Stunning gold artefacts began to appear in local markets. Rumours filtered through to Colombia’s archaeologists that guaqueros – looters responsible for the destruction of many archaeological sites throughout the Sierra Nevada – were finding Pre-Hispanic objects on a site in the upper Buritaca River basin. The Colombian Institute of Anthropology (now the Colombian Institute of Anthropology and History, ICANH) immediately sent archaeologists to investigate.
It was 1976, and this was uncharted territory. The road disappeared and, for three days, the team trekked through dense vegetation up into one of the world’s highest mountain regions, along Colombia’s Caribbean coast. It is a challenging climb. The difficult and broken topography resembles ‘a badly crumpled piece of paper’, says Santiago Giraldo, Director of the Colombia Heritage Program for the Global Heritage Fund. The potentially lethal wildlife includes snakes and a colourful variety of vicious insects.
Then, suddenly, they came upon an extraordinary and most unexpected sight: a great stone staircase meticulously carved from giant boulders.
The steps led them still higher, until finally they reached huge man-made terraces cut into the slopes and lined with stone. But what surprised the team still more was their shape.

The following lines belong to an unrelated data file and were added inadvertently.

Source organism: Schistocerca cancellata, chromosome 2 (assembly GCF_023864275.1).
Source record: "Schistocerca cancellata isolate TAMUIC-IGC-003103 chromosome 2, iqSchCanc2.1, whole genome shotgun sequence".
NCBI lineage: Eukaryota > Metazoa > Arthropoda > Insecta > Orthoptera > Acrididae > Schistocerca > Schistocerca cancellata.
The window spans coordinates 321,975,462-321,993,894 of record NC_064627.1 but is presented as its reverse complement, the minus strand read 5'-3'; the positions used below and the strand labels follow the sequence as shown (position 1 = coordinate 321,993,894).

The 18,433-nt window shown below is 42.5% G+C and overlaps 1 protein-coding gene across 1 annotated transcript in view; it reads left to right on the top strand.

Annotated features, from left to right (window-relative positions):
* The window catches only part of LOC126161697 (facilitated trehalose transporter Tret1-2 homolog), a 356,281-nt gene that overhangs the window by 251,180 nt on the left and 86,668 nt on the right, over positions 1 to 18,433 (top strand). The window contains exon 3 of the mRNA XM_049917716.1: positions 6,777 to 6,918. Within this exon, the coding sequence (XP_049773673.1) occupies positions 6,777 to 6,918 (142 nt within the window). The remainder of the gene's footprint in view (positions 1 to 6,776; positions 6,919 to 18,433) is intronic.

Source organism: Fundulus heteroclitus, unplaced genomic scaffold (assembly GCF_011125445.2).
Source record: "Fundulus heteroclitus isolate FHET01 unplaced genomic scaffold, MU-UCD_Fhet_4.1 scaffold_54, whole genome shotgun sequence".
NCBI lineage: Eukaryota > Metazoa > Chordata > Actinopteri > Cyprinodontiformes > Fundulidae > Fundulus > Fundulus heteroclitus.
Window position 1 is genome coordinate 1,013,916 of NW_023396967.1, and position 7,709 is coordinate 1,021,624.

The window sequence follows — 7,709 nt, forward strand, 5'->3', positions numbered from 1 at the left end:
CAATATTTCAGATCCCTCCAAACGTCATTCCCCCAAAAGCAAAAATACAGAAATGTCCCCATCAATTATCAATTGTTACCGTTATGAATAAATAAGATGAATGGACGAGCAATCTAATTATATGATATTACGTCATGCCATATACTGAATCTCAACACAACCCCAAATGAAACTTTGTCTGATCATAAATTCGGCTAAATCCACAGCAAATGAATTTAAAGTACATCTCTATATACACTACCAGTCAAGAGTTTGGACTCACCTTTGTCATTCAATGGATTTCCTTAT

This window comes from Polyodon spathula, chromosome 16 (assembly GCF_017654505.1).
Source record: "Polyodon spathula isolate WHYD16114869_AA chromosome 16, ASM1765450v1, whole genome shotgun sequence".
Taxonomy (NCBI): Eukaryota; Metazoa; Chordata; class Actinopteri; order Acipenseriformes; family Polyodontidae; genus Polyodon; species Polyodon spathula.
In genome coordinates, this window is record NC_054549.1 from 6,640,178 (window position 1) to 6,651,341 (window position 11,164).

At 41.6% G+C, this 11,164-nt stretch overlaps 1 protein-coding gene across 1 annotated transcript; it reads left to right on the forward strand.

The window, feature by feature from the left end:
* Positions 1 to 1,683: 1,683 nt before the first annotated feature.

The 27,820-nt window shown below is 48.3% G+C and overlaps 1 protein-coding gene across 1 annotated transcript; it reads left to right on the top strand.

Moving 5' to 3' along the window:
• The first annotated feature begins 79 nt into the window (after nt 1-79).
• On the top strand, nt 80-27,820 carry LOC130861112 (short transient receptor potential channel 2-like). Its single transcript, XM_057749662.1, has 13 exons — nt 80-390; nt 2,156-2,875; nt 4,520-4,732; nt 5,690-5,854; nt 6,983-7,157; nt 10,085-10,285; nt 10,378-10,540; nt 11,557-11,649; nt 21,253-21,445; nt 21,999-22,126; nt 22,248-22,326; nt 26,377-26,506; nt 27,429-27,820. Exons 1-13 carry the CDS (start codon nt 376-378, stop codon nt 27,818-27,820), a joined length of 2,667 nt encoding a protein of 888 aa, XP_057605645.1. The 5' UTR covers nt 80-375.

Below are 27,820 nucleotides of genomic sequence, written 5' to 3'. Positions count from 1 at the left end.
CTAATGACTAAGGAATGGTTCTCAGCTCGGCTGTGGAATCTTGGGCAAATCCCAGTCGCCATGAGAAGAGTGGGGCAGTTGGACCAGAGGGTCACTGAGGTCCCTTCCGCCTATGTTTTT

Typically, platforms in the Americas are rectangular in form, defining and confining space. The architecture of the Aztec, Inca, and Mayan settlements – as well as that of the earlier great cities like Tiwanaku in Bolivia and Teotihuacan in Mexico – employs straight lines and hard angles to delineate and sub-divide areas.
Here, however, dwellings and their stone foundations are round, set upon oval-shaped terraces in small groups sprawled across vast areas, linked by curvilinear paths that stretch and wind their way through the site.
These circles with their snaking paths suggest an informality of design, encouraging a constant flow of movement between sections along a complex network of paths, staircases, and walkways.
Remarkably, despite suffering the attention of looters, about 85% of the site was still in a fine state of preservation. It was obvious, too, that this was a settlement of some importance. Its name, however, was long gone. So the archaeologists called it Ciudad Perdida, Spanish for ‘Lost City’.
Initial investigations suggested that these round and oval structures were built by the Tairona, an indigenous population who occupied the area at the beginning of the 1st millennium AD, and who disappeared around 1600, shortly after the arrival of the Spanish.
We know that when the Spanish explorer Gonzalo Fernández de Oviedo arrived at the Bay of Santa Marta on the Caribbean coast in 1498, more than 250 settlements were scattered across about 5,000km² of land. Ciudad Perdida, one of the biggest and most impressive of these, was probably the economic and political capital of Buritaca River basin where it is located. The entire site covers approximately 80ha, and at its peak would have had about 2,500-3,000 inhabitants.